Former University of Oklahoma football coach Barry Switzer complained that his homeschooled grandchildren are prohibited from participating in public school sports programs.
Lynn Martin, a reporter and photographer with the Alva Review-Courier, testified he was not allowed to photograph basketball players accepting their trophies at an award ceremony because this privilege had been given to a photo studio that had paid for the right.
Coaches said athletic eligibility rules were selectively enforced.
These were among the grievances leveled Tuesday by people attending a hearing on the Oklahoma Secondary School Activities Association.
The nonprofit organization oversees most Oklahoma public school athletics, establishing districts and determining player eligibility. It gets most of its $5 million annual budget from gate revenues generated at school playoff games.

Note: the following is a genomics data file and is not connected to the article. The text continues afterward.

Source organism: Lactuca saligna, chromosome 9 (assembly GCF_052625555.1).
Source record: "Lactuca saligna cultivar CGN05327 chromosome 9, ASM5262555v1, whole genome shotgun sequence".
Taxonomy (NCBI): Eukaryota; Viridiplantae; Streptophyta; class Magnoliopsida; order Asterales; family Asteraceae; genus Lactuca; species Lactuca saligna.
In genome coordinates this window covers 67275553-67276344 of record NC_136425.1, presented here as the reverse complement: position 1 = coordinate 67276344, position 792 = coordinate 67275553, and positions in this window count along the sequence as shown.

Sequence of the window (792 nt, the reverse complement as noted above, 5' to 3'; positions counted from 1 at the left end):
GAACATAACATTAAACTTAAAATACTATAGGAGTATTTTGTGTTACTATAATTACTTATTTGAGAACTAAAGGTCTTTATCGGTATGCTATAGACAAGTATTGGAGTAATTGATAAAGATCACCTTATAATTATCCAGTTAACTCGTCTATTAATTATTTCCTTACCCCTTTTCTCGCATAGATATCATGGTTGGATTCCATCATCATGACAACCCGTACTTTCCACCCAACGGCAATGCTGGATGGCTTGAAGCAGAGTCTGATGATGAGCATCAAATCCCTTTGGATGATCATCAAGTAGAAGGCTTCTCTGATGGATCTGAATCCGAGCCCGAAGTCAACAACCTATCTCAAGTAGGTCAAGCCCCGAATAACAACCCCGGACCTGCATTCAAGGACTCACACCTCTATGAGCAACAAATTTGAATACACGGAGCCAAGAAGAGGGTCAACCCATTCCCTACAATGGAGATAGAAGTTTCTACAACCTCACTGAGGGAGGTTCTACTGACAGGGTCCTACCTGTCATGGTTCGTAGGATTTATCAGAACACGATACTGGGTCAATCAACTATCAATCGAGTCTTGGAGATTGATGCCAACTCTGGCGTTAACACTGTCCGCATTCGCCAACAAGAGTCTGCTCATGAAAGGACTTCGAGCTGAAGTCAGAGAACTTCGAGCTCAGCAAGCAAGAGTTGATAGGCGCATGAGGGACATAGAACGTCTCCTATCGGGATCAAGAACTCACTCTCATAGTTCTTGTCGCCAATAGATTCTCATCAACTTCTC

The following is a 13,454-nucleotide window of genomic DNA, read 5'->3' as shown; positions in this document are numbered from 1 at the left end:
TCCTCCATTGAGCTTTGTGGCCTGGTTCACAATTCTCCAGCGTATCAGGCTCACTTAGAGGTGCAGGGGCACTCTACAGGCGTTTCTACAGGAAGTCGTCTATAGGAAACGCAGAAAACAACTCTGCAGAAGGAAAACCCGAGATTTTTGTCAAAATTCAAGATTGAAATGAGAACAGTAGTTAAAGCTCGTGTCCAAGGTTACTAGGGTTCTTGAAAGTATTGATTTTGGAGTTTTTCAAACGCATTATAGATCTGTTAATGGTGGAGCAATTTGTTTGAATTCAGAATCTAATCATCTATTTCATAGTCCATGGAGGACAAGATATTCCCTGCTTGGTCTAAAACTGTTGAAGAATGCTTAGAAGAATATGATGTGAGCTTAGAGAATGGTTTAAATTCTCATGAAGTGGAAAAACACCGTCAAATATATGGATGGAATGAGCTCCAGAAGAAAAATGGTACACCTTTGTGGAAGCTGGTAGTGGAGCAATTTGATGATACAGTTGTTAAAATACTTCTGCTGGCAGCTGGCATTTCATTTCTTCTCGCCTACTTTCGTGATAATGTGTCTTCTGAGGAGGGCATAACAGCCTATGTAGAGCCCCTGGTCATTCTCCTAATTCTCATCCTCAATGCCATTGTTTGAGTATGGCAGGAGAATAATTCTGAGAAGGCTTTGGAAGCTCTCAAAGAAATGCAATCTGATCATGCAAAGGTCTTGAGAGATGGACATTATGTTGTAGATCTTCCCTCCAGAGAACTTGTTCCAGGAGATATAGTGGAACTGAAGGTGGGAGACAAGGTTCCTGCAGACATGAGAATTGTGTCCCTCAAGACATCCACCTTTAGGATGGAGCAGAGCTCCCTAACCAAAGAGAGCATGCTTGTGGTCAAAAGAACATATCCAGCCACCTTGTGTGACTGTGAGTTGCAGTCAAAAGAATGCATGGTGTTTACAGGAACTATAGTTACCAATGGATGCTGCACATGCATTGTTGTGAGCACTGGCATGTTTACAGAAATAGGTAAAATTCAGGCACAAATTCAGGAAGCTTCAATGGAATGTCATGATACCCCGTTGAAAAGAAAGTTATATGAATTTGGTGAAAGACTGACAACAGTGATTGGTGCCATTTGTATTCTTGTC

Ed Sheakley, the association's executive director, did not testify Tuesday, but at a break in the meeting said his organization is focused on the children in Oklahoma who participate in extracurricular activities.
“My passion is for kids, and so is my staff, and so is my organization,” Sheakley said.
Switzer said during a break in the hearing that the organization lacks oversight.
“The parents, the athletes, the coaches, they should have a loud voice in this organization,” he said. “A voice that's carried and listened to. There's a total lack of communication.”
Echoing Switzer's concerns were several coaches who testified Tuesday at a hearing of an Oklahoma House committee.
“The relationship between the coaches and the OSSAA is at an all-time low, at least in the 40 years I've been around,” said Jim Dixon, football coach at Sulphur High School. “There's very little teamwork at all between the two of us.”
Dixon and other coaches at the study testified that the association selectively enforces rules, alleging that some teams and individuals receive special treatment due to their standing with the organization.
Coaches also called into question how those revenues were distributed. Some coaches said schools that do well in the playoffs actually lose money in travel costs.
“My question is, is the OSSAA about money or is it about the kids?” Dixon asked.